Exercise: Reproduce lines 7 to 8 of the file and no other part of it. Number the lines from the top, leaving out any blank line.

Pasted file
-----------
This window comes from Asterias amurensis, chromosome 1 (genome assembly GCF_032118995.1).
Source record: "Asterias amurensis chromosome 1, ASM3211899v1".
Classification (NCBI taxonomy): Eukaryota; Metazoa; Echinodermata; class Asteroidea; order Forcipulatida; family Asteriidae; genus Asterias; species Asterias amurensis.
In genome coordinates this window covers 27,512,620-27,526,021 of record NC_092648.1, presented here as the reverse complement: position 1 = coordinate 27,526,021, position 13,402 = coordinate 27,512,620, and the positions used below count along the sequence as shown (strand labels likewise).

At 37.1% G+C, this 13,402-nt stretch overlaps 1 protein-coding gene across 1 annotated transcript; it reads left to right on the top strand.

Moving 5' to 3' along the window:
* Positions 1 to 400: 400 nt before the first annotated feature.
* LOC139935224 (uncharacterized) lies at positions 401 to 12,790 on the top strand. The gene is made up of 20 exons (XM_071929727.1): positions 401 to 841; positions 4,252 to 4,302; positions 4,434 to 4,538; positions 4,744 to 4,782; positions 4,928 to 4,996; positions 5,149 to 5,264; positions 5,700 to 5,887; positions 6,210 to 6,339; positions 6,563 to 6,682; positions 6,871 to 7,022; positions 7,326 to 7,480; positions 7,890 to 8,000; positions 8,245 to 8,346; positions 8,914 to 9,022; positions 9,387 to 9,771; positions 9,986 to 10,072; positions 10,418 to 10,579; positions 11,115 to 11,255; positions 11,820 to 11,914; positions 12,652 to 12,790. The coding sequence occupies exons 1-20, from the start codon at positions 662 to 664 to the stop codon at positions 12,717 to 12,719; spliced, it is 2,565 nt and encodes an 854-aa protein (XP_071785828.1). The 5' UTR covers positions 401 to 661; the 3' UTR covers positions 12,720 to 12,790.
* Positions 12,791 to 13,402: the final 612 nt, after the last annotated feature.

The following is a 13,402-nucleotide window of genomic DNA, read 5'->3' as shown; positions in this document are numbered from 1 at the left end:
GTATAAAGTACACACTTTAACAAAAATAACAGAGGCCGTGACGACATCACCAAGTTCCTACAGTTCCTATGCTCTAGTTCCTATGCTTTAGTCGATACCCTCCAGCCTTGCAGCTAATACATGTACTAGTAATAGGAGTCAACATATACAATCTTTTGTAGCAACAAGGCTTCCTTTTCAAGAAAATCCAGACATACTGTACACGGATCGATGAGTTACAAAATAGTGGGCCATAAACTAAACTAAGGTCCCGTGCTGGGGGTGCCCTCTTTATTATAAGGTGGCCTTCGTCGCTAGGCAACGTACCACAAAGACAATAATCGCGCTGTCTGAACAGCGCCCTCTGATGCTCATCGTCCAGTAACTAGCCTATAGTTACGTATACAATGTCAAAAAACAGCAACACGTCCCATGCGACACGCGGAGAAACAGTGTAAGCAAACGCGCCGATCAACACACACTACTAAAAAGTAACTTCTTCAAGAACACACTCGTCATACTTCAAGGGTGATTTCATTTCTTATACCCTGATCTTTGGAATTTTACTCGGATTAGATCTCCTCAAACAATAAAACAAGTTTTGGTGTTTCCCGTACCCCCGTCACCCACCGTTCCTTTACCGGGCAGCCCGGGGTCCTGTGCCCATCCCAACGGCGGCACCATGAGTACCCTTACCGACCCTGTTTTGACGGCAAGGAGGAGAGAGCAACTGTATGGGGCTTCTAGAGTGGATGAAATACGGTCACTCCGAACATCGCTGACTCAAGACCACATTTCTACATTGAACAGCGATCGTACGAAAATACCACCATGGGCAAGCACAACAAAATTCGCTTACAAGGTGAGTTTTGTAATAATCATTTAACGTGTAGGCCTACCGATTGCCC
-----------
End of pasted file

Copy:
* Positions 1 to 400: 400 nt before the first annotated feature.
* LOC139935224 (uncharacterized) lies at positions 401 to 12,790 on the top strand. The gene is made up of 20 exons (XM_071929727.1): positions 401 to 841; positions 4,252 to 4,302; positions 4,434 to 4,538; positions 4,744 to 4,782; positions 4,928 to 4,996; positions 5,149 to 5,264; positions 5,700 to 5,887; positions 6,210 to 6,339; positions 6,563 to 6,682; positions 6,871 to 7,022; positions 7,326 to 7,480; positions 7,890 to 8,000; positions 8,245 to 8,346; positions 8,914 to 9,022; positions 9,387 to 9,771; positions 9,986 to 10,072; positions 10,418 to 10,579; positions 11,115 to 11,255; positions 11,820 to 11,914; positions 12,652 to 12,790. The coding sequence occupies exons 1-20, from the start codon at positions 662 to 664 to the stop codon at positions 12,717 to 12,719; spliced, it is 2,565 nt and encodes an 854-aa protein (XP_071785828.1). The 5' UTR covers positions 401 to 661; the 3' UTR covers positions 12,720 to 12,790.